The general election in Ireland spelled the breakdown of the traditional two-party system. Fianna Fail, the country's main opposition party, after all votes cast in the 8 February elections were counted, secured 38 seats in parliament. Sinn Fein gained 37 seats, and the ruling Fine Gael got 35 mandates.

Since 2016, Ireland has been governed by a cabinet formed by Fine Gael with the support of independent lawmakers. On 14 January, Ireland's Michael Higgins dissolved the lower house at the request of Prime Minister Leo Varadkar.

According to the prime minister, among the main factors that encouraged him to reschedule the vote for February instead of summer 2020 - as it was initially planned - were changes in the balance of power between Irish parties and approval of the EU withdrawal bill by the UK House of Commons.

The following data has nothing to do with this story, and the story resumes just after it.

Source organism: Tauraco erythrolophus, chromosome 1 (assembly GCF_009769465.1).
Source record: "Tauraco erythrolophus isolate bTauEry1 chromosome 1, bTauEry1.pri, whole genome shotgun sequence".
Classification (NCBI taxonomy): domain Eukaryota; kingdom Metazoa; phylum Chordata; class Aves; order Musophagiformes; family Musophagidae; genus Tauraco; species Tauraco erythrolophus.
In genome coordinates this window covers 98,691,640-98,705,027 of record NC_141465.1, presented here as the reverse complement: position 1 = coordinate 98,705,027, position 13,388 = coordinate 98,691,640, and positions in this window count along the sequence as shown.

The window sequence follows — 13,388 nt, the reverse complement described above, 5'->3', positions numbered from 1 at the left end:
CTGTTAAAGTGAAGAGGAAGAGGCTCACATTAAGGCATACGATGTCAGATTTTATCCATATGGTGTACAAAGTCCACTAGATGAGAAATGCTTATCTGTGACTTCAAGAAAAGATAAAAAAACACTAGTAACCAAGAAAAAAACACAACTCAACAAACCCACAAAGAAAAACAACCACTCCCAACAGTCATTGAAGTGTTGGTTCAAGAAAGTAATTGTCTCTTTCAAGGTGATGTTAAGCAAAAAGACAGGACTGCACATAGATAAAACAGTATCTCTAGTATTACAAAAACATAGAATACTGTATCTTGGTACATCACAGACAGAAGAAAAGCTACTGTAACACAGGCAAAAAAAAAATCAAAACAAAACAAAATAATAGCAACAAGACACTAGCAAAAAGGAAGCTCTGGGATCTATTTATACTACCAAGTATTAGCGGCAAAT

Varadkar stated that his government achieved noticeable results over the past two years, but added that much more needed to be done, pointing at the need for fairer taxes in the country, increase in the cost of living, progress in housing, healthcare and climate action.

Sinn Fein is an Irish republican political party - which is vying for Ireland’s reunification with the northern territories under the British rule. Both Fine Gael and Fianna Fail have reportedly insisted for years they would not govern with Sinn Fein, citing a difference in economic policies. Sinn Fein has campaigned for a better healthcare system and better availability of housing, apart from the idea of Irish unity. 

A coalition of two of the three parties would reportedly require the support of other Irish lawmakers and smaller parties. Notably, talks to form the last government in 2016 lasted more than two months.

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The new, hugely fractured, 160-seat parliament is scheduled to meet for the first time on 20 February.